For beginner DSLR users.....why the kit lenses are more than good enough for you

Started Apr 3, 2013 | Discussions thread
OP Sovern Contributing Member • Posts: 907
Re: For beginner DSLR users.....why the kit lenses are more than good enough for you

Guidenet wrote:

Don Daugherty wrote:

My observations:  It feels like you express your opinions as fact.  I'm not inclined to read when you use words like "most", "always" and other generalizations without any supporting facts whatsoever.  Those are opinions, not fact.  You use a lot of emphasis with capitals and bold, but again you don't seem to support anything with facts.

Nothing personal, but the photos included don't make me feel that your point about the kit lens any stronger.   They're just not my cup of tea and I'm not compelled to feel that the kit lenses are great based on them.

I'm curious why you feel like adversarially "educating" people when you've admittedly been practicing photography for "over 1 year"?

Sovern wrote:

You can read the full article here

So after responding to thread after thread of photographers asking what lens they should upgrade to and a lack of love for the kit lenses I decided to write up an article on why I think that the kit lens is more than good enough for most photographers and how it does 95% of what the lenses that cost $1-2K do.

Basically I go into detail of why the lens used in a particular photo is is only the icing on the cake when it comes to how well your photos look and how the photographer and his set of skills determine how his photos look......not the lens.

I also talk about a few strategy's on how to make the kit lens better the primary one turning the kit lens into a non variable aperture zoom lens keeping your exposure/lighting (whether it be flash or not) consistent by setting your kit lens to F5.6 no manner what (of course in some situations you wouldn't want to do this).

What are your thoughts? Do you think that the kit lenses (18-55 paired with 55-250) offers the most bang for the buck and that most photographers would benefit more from reading books, asking for photo critiques, learning about lighting, and learning more about post production?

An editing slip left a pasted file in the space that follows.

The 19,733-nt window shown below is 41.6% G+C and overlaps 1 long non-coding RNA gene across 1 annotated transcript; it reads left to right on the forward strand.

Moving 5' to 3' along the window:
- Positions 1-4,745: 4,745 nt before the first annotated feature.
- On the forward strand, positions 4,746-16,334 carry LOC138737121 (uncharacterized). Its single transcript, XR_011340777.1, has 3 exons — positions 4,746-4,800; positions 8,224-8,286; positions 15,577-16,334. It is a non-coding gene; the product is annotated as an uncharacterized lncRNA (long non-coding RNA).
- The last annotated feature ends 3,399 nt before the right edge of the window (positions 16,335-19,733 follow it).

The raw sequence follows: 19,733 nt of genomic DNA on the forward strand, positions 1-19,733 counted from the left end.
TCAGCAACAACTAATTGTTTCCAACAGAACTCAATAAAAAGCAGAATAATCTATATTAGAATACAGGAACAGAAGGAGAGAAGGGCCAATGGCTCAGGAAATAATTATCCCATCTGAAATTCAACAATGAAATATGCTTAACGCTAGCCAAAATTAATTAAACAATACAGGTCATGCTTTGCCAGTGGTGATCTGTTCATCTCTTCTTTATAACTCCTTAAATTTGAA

Share your thoughts.

All the best.

-- hide signature --

The photographer makes the gear, not the other way around.

Sovern, I have to agree with Don here. What's going on? You've got a year of experience and some of your viewpoints and ideas show it. Some is just made up. Your blog is filled with bad spelling, poor grammar and horrible sentence structure. Some is so poor it's almost impossible to reason out what you're trying to say. Why are you attempting to educate others in this manner?

Even your signature tag line makes little sense. "The photographer makes the gear, not the other way around." What in the world does that mean? The old saying is something on the order of "The photographer makes a great image, not the gear," but whoever heard of the way you put it? You don't make the gear. Canon did. In fact that brings me to the point where it seems all you know much about is the entry level Canon gear. Do some research.

You and your girlfriend bought a new Canon Rebel and you're attempting to set yourself up as a professional with no clients and a blog with no experience. I actually do like some of your photographs and do think you may have talent, but you don't seem to have much experience yet and I'm not sure you really know photography as a craft yet. By your writing skills, I think you're going to make yourself look worse not better, unfortunately.

Why not get someone to proof-read your work for grammar and structure? Run it through a spell checker and let a couple of friends check it for errors in logic. As Don says, lose the adversarial style as well. You don't need to bold things up to make a point or type in caps. Try outlining first with some top level down reasoning. Here on these forums, we're casual and make typos all the time. It's different when you blog. You're posing as a professional or expert. You've got to walk the walk and talk the talk.

Suggestion: Rather than post an advertisement here for your blog, why not request people here to proof read it and contribute prior to public consumption? Be humble about it. I'm thinking the only reason you've not yet run foul of DPR's anti-advertising (for free) policies is your blog is not professional enough to consider.

I was really hoping you'd get better. It's always nice when a novice has passion like what you seem to have, but it's not getting better and if you're trying to inspire people to hire you, you have some serious work to do. Good luck, really.

Take Care.

-- hide signature --

Cheers, Craig
Follow me on Twitter @craighardingsr : Equipment in Profile

No offense but I am a working photographer. I have two shoots lined up for the weekend and have future clients lined up a long with past events shot that I got paid for.

Also, I'm not understanding the whole grammar argument as I spell checked it twice and the sentence structure seems good enough to me or else you and others would not be able to discuss what I talked about in my blog.

I don't know where you got this "you bought a rebel" nonsense from which is untrue as I shoot with a 40D and she's my assistant.

I really don't have much work to do when it comes to "inspiring people" to hire me as like I said I have a bunch of paid work lined up....I just think you're jealous ;).

-- hide signature --

The photographer makes the gear, not the other way around.

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